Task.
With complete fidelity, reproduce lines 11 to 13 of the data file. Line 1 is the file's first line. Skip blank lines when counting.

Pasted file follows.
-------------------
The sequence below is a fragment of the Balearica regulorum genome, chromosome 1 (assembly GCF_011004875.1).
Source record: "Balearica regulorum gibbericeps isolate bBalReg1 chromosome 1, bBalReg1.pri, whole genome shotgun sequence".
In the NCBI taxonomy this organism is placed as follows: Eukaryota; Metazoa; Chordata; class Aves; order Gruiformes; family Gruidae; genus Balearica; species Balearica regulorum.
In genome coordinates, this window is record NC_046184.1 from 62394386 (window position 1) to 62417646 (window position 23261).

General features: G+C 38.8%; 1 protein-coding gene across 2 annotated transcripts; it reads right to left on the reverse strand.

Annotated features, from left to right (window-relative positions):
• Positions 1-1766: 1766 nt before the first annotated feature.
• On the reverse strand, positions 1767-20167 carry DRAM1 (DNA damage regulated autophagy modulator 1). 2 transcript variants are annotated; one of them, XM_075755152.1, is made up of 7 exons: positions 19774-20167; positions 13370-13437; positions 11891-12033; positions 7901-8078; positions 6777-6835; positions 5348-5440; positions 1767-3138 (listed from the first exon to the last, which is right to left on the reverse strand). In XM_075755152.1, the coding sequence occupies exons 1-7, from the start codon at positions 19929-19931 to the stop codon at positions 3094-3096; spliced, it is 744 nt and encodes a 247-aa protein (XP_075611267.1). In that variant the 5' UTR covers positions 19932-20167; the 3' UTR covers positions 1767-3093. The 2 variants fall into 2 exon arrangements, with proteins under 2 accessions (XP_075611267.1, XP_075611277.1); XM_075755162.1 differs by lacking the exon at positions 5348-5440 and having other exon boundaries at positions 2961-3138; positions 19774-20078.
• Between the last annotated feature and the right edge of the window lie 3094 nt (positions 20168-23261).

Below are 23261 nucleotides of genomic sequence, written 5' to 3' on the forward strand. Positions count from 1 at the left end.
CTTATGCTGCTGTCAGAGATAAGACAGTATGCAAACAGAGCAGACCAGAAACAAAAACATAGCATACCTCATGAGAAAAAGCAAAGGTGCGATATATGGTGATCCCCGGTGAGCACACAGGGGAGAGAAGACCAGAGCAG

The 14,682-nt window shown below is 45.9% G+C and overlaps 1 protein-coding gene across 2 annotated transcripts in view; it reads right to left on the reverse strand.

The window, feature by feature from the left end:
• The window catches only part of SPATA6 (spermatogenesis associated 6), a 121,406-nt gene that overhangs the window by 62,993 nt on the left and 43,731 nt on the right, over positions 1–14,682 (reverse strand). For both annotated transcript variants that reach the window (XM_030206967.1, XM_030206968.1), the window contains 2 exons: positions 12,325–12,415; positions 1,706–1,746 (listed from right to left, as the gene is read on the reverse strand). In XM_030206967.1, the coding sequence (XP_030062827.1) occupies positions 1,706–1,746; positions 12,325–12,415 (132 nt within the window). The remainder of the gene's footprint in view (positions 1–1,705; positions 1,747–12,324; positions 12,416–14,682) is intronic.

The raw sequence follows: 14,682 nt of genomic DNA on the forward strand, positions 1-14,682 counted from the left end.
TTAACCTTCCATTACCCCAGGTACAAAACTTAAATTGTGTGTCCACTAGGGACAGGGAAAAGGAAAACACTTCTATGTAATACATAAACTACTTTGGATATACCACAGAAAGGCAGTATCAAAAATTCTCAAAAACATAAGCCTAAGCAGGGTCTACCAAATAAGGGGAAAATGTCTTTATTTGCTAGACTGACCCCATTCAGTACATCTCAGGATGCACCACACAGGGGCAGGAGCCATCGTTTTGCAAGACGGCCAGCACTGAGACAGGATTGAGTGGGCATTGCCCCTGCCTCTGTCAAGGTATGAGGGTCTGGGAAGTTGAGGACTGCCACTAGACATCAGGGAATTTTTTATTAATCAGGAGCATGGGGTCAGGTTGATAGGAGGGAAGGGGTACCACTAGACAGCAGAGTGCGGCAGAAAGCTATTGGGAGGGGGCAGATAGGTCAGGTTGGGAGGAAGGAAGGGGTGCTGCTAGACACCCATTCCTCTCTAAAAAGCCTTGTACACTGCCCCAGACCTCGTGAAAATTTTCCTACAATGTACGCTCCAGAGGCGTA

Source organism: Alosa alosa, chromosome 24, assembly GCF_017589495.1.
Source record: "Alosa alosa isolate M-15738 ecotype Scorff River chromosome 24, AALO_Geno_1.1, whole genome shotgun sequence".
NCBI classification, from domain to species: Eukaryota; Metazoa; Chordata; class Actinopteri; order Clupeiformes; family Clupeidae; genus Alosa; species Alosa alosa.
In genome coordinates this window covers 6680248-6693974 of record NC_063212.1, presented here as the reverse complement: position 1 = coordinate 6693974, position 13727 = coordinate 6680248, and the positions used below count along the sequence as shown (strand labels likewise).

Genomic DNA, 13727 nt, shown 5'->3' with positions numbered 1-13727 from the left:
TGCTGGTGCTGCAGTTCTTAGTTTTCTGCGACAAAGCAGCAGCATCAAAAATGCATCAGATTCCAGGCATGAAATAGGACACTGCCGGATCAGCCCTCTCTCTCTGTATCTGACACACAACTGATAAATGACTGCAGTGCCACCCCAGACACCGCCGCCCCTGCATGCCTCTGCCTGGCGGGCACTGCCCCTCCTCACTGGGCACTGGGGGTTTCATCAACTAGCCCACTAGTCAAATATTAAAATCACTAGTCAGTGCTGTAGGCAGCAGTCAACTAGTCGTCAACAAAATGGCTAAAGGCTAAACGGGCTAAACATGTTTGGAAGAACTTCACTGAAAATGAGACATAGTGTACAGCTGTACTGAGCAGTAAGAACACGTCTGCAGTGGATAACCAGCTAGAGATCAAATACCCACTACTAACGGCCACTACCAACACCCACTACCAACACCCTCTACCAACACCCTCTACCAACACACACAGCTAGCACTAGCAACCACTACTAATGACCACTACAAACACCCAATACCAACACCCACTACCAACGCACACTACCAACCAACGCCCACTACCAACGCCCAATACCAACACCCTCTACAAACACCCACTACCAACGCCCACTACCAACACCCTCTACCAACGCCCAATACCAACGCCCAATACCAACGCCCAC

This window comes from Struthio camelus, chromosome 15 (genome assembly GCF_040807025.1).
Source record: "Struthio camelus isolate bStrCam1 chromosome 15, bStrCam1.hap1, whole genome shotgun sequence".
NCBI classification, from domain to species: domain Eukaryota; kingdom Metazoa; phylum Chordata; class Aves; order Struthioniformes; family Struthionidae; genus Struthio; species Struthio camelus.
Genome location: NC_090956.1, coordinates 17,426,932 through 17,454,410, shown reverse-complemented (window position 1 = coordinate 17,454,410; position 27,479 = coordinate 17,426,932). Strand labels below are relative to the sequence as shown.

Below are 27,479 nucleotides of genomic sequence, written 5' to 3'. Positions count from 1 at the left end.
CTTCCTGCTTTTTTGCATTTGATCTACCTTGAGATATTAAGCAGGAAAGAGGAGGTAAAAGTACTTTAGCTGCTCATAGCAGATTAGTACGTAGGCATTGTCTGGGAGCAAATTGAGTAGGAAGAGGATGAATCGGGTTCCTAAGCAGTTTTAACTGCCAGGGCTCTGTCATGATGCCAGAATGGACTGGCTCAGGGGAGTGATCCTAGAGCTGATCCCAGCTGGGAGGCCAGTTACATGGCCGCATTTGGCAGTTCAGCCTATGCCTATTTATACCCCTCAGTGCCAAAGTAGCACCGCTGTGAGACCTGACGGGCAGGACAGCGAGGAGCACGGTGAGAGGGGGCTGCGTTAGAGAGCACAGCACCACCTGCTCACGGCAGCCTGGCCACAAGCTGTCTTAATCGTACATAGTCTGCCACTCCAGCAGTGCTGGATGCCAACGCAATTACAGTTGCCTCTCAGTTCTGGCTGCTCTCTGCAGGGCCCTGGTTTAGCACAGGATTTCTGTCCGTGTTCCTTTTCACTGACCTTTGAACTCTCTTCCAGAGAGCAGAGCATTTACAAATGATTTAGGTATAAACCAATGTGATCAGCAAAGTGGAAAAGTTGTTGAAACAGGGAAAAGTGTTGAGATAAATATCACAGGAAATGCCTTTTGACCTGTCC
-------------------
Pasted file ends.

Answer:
CTTATGCTGCTGTCAGAGATAAGACAGTATGCAAACAGAGCAGACCAGAAACAAAAACATAGCATACCTCATGAGAAAAAGCAAAGGTGCGATATATGGTGATCCCCGGTGAGCACACAGGGGAGAGAAGACCAGAGCAG

The 14,682-nt window shown below is 45.9% G+C and overlaps 1 protein-coding gene across 2 annotated transcripts in view; it reads right to left on the reverse strand.

The window, feature by feature from the left end: